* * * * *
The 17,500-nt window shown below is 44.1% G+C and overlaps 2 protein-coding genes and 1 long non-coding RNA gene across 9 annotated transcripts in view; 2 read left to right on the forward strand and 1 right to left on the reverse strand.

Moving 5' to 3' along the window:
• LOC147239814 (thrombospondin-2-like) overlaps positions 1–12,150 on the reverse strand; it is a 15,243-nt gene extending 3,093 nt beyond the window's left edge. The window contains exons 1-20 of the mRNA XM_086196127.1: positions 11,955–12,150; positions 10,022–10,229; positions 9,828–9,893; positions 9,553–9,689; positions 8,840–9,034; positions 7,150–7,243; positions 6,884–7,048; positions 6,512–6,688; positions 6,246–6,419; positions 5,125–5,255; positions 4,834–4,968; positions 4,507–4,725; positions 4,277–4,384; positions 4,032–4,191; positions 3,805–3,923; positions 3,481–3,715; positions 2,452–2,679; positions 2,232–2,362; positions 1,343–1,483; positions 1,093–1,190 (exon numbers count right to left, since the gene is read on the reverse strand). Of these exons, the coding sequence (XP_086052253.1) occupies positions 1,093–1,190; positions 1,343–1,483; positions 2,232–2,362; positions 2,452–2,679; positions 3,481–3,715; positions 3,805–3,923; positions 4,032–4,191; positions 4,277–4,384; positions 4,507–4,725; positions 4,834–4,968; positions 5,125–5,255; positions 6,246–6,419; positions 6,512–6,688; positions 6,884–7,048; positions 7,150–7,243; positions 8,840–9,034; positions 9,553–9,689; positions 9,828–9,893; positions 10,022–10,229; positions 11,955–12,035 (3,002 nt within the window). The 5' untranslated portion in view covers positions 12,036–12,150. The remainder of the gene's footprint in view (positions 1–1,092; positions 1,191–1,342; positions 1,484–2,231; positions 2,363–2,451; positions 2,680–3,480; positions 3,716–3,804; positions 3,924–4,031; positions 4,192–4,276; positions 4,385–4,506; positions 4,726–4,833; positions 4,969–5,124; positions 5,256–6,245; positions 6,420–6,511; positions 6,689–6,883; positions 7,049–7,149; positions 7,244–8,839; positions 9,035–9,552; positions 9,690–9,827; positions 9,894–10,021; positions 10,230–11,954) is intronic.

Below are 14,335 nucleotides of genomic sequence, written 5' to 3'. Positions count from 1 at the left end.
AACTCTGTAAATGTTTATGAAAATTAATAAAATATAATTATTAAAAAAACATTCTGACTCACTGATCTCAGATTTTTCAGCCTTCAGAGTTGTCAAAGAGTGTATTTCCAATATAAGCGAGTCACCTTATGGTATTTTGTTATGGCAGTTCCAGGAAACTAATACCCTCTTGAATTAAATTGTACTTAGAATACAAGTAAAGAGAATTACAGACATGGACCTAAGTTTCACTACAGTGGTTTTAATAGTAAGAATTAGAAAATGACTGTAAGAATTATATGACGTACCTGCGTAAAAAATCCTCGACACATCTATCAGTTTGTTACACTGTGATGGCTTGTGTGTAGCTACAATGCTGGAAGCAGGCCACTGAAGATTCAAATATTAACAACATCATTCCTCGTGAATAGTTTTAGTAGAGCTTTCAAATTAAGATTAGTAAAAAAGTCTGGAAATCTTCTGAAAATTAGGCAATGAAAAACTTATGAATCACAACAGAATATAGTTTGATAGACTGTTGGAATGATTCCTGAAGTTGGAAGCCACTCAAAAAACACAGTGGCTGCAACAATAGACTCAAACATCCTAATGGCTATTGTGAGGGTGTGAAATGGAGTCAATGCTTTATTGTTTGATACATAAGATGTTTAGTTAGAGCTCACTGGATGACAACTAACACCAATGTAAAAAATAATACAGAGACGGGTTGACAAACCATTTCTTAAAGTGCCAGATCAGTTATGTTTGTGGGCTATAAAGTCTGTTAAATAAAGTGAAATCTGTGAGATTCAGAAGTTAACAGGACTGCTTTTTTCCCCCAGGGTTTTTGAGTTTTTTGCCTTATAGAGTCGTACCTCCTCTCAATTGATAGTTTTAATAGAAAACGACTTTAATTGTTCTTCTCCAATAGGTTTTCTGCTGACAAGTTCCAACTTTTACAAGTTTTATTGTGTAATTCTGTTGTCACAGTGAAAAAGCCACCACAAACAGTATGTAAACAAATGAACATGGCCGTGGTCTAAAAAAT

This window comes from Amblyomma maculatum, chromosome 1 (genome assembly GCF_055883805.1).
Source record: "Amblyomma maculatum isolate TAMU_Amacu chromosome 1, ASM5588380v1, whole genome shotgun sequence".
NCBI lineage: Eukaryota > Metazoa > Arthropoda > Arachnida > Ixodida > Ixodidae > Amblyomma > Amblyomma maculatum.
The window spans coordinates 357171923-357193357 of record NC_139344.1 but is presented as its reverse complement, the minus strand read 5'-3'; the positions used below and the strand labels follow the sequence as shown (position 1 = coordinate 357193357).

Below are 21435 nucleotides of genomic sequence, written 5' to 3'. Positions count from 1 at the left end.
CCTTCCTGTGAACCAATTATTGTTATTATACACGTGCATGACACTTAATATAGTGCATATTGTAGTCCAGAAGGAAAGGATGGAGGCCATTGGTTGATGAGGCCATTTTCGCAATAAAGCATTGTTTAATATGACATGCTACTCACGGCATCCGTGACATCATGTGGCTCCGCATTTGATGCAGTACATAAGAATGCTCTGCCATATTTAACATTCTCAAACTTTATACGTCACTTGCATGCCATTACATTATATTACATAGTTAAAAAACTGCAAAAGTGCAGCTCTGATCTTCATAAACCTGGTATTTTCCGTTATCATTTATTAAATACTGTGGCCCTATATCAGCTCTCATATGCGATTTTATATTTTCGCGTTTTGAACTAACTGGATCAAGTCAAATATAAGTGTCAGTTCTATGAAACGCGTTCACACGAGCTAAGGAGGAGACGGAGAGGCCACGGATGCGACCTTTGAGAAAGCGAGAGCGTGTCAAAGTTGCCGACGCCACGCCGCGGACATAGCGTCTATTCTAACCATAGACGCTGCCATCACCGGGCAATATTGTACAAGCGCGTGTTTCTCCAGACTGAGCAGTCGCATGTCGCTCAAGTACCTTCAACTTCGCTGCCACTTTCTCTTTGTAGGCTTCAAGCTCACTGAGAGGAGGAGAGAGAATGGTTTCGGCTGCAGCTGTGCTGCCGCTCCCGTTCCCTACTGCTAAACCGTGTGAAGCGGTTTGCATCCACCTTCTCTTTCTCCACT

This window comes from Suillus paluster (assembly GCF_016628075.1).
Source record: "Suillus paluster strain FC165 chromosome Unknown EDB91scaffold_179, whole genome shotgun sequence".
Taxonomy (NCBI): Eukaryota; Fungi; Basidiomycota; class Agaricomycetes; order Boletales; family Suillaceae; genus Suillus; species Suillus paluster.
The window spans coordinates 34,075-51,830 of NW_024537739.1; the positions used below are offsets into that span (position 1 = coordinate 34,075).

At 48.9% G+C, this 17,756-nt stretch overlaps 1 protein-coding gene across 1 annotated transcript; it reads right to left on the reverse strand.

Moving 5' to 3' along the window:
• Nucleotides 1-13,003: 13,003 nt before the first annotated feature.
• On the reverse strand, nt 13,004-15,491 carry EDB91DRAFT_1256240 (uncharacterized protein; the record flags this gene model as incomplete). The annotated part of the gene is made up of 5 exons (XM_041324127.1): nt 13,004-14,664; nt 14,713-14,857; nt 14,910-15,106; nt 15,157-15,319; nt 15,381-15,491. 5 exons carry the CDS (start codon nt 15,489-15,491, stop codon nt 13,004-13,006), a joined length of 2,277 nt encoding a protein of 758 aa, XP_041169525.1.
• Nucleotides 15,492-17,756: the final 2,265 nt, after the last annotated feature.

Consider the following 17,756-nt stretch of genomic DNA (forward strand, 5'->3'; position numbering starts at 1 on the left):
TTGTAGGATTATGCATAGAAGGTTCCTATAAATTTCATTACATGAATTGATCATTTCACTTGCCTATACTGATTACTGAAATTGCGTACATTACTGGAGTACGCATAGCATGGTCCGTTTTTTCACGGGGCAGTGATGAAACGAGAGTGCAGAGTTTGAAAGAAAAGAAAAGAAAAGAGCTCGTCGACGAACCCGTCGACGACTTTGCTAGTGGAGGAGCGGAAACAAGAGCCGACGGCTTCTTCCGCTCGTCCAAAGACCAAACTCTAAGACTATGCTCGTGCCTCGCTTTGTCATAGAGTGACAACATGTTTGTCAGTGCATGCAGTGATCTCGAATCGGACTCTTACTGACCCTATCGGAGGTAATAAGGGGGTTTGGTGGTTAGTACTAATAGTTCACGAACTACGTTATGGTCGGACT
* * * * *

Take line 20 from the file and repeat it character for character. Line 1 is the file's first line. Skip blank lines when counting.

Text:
• Nucleotides 15,492-17,756: the final 2,265 nt, after the last annotated feature.